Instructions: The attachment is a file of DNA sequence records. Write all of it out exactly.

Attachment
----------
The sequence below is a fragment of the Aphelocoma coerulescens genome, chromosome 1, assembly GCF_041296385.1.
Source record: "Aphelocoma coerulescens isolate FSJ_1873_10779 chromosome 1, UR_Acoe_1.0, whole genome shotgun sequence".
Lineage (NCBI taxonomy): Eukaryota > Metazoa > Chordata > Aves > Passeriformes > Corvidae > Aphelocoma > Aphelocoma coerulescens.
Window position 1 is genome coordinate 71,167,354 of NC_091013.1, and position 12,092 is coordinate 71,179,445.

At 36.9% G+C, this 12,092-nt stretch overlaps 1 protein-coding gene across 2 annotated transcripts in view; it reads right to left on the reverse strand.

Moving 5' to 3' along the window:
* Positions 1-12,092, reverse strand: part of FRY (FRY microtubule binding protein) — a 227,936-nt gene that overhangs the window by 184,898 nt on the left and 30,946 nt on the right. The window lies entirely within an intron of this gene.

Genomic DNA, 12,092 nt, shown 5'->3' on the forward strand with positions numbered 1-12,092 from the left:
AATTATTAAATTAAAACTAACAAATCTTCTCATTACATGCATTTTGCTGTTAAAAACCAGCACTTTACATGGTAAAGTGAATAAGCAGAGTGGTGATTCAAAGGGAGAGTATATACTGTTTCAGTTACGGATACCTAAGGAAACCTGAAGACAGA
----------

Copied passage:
The sequence below is a fragment of the Aphelocoma coerulescens genome, chromosome 1, assembly GCF_041296385.1.
Source record: "Aphelocoma coerulescens isolate FSJ_1873_10779 chromosome 1, UR_Acoe_1.0, whole genome shotgun sequence".
Lineage (NCBI taxonomy): Eukaryota > Metazoa > Chordata > Aves > Passeriformes > Corvidae > Aphelocoma > Aphelocoma coerulescens.
Window position 1 is genome coordinate 71,167,354 of NC_091013.1, and position 12,092 is coordinate 71,179,445.

At 36.9% G+C, this 12,092-nt stretch overlaps 1 protein-coding gene across 2 annotated transcripts in view; it reads right to left on the reverse strand.

Moving 5' to 3' along the window:
* Positions 1-12,092, reverse strand: part of FRY (FRY microtubule binding protein) — a 227,936-nt gene that overhangs the window by 184,898 nt on the left and 30,946 nt on the right. The window lies entirely within an intron of this gene.

Genomic DNA, 12,092 nt, shown 5'->3' on the forward strand with positions numbered 1-12,092 from the left:
AATTATTAAATTAAAACTAACAAATCTTCTCATTACATGCATTTTGCTGTTAAAAACCAGCACTTTACATGGTAAAGTGAATAAGCAGAGTGGTGATTCAAAGGGAGAGTATATACTGTTTCAGTTACGGATACCTAAGGAAACCTGAAGACAGA